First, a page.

Ryder Cup caddies have a lot to look forward to this week, especially first timers


Mrk Urbanek, caddie for Tony Finau, is looping in his first Ryder Cup this week. Credit: Stephen Lew-USA TODAY Sports

It’s Ryder Cup week.

As golf fans, it doesn’t get much better.

This week’s event features nine first-time players. But there are also a number of first-time Ryder Cup caddies raring to go in this mega event.

Among them is 17-year veteran looper Mark Urbanek (Tony Finau).

“Obviously I’m not playing, but to just have a part in it is extremely exciting, it’s definitely a bucket-list type of work situation for me,” Urbanek said. “Some goals of mine that I’ve had for my caddying career have been not only to work (a Ryder Cup) but to win one, especially on our home soil. It’s super exciting and I can’t wait to try and contribute wherever I can to help Tony get some points for the U.S.”

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Finau hit the first tee shot to open the 2018 Ryder Cup in Paris en route to a solid 2-1 debut. It will be interesting to see how he does in his second appearance.

Bryson DeChambeau is another who played his first Ryder Cup for Team USA in 2018 and returns this year with a different caddie. That would be Brian Ziegler who is in his sixth event since taking over the bag in July.

“It’s going to be awesome,” Zeigler said. “I’m pumped.”

When the Philadelphia native walked a couple practice rounds as part of Team USA’s outing there just over a week ago, he felt right at home with Whistling Straits though he’d never been there before.

“I used to work in Northern Michigan (True North Golf Club in Harbor Springs), so I‘m used to courses that are sand-based and right on Lake Michigan,” Zeigler said.

Though it felt familiar, Zeigler still saw many challenges facing caddies at Whistling Straits.

“The sight-lines off the tee are really tough. There’s a lot of blind fairways and you’re hitting over bushes and hitting at bunkers,” Zeigler said. “Thankfully we have great yardage books and Google Earth.”

First-time Ryder Cup caddie Matt Minister looped in the 2015 PGA Championship for Sang-Moon Bae and also caddied during Team USA’s outing.

“For the new guys to Whistling it is a bit of an eye opening golf course the first time you see it. There’s bunkers everywhere and you can’t always see where you’re going,” Minister said.

Now that he’s seen it a few times, he’s getting locked in.

“I feel pretty comfortable. Once you know where the lines are on the course, you just need to make sure you have the wind right so you can hit the fairway. The greens are pretty crazy but it’s a good golf course.”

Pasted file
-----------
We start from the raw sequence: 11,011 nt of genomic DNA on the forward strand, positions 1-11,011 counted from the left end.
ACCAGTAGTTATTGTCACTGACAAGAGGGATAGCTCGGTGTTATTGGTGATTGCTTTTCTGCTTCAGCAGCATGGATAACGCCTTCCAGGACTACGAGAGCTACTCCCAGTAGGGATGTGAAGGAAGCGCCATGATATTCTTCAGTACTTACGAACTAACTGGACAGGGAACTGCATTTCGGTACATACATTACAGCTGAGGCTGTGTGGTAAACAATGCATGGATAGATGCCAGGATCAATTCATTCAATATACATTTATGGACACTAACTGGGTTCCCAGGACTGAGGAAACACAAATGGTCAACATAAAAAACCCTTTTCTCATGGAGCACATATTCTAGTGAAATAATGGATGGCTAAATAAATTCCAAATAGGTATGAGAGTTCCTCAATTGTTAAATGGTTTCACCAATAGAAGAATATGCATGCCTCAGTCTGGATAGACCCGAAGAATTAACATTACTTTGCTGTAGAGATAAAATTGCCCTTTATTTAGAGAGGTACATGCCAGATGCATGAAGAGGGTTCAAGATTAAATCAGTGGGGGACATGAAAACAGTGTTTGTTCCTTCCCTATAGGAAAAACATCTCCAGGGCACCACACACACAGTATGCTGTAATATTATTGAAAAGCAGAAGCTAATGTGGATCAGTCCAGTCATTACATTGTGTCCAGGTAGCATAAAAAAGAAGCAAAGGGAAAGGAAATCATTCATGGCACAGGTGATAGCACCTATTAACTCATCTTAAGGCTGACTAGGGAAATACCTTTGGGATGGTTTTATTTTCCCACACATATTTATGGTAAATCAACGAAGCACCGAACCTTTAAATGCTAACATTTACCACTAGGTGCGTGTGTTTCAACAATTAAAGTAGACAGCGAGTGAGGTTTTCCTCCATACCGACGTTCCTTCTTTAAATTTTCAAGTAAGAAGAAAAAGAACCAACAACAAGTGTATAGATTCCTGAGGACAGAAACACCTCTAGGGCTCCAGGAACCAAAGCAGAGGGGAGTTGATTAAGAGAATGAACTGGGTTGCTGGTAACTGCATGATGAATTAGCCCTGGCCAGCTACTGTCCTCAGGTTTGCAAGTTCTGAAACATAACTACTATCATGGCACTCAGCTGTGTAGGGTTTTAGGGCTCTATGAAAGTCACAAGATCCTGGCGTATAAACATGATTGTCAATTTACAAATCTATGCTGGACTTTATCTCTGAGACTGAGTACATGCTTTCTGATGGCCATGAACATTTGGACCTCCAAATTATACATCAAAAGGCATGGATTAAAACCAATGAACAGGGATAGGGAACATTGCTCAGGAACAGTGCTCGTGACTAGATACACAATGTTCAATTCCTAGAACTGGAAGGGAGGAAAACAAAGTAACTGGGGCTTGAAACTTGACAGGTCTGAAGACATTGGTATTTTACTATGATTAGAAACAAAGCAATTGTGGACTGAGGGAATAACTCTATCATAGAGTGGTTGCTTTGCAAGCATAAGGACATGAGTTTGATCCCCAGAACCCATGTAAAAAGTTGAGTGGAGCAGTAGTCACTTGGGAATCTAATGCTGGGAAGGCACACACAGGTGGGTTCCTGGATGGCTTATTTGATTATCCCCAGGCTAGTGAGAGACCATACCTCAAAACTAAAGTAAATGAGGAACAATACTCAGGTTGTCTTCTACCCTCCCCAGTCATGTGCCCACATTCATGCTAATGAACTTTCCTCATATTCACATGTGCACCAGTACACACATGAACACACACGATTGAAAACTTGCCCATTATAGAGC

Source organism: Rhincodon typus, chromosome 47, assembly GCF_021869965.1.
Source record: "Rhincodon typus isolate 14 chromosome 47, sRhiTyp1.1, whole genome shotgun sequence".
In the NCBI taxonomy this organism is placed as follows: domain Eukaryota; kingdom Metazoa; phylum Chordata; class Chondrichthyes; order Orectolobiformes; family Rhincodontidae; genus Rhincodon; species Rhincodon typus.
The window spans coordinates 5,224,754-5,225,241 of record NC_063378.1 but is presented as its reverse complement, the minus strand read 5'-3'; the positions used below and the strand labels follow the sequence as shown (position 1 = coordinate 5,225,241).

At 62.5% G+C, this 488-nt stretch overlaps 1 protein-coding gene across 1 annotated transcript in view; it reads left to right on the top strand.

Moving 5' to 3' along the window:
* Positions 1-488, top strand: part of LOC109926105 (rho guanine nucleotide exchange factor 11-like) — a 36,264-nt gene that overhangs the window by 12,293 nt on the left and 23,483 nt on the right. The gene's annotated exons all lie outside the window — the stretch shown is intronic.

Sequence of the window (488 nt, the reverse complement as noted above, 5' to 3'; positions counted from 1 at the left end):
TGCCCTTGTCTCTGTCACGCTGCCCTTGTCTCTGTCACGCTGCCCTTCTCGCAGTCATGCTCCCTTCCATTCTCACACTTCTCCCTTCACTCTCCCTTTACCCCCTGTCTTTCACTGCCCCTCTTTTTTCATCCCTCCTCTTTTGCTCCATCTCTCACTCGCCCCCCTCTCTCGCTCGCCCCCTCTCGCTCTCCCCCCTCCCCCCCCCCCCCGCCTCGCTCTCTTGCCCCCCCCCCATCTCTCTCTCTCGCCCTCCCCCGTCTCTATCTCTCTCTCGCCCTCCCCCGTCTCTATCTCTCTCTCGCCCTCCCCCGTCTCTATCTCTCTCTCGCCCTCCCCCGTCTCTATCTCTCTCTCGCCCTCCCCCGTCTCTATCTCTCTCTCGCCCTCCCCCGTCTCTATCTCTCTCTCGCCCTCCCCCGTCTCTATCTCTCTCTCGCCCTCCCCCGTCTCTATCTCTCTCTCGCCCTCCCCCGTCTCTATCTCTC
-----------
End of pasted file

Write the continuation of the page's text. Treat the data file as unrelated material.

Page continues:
Minister’s earliest memories watching the Ryder Cup were the more recent of the many at the Belfry (1993, 2002) and also that certain one in 1999 at Brookline.

Though Justin Leonard’s winning putt in 1999 is a memory Minister recalls fondly, he mostly remembers the sights and sounds of this event, not so much the specific play.

“I’ve always watched the Ryder Cup, it’s not the golf that stands out, it’s the excitement around the team, the players and the fans more than it is of certain matches.”

And now Minister gets to taste that excitement for himself this week.

“I’m very excited,” Minister said. “I’ve heard enough stories of the first tee on Friday and how exciting that is with the fans pumped up for the start of Ryder Cup. That’s probably the part that I’ve been most anticipating.”

Fellow first-time Ryder Cup caddie Scott Mcguinness also can’t wait for the first-tee experience.

“I hear it’s crazy, there’s nothing like any other tournament and more like a football setting,” McGuinness said. “It’s going to be an amazing experience.”

Urbanek has been given a similar description from his friends.

“You could work super late on a Sunday of a major or go to a Super Bowl or a World Series and experience some incredible sports moments, but from what I understand the Ryder Cup is the best thing in sports,” Urbanek said. “To be there as a golf fan and a huge sports fan in general, that’s just very exciting, I can’t wait.”

Heck, even caddies who aren’t caddying this week are understandably wishing they were working the event.

“I’m jealous of those first-timers caddying in the Ryder Cup,” Brennan Little who’s never worked a Ryder Cup said. “I’d love to be out there one day, I hear so many great things about working that event.”

For Zeigler, one of his good friends on Tour is Mcguinness. So when Mcguinness’ player Scottie Scheffler got picked, Zeigler called him out of excitement.

“I told him ‘I think you, me, and Scottie are three of the happiest people about this Ryder Cup coming up. Everybody else in the Dallas area has already been on a Ryder Cup team (Spieth/Bryson),” Zeigler said.

Though he’s not a first-time Ryder Cup caddie, this event at Whistling Straits holds special meaning for Eric Larson (Harris English), the only caddie from Wisconsin from both teams.

Larson grew up and went to high school in Appleton, Wisc., just over an hour away.

“It’s going to be a special week. It’s great to be here and to be a part of it,” Larson said. “Harris has worked very hard to get here and I’m happy for him.”

Larson will get the chance to caddie in the Ryder Cup in front of friends and family, including his brothers Lance and Jeff as well as his nephew Leif and grand nephew, Lyric.

Lyric is 12 and his father initially thought it best that he stay in school this Friday.

“They were worried about taking him out of school on Friday, and I said, ‘you need to take him out of school, this is a once in a lifetime thing.’  And his dad, my nephew said ‘yeah, you’re right.’

“It’s very cool to have family see it.”

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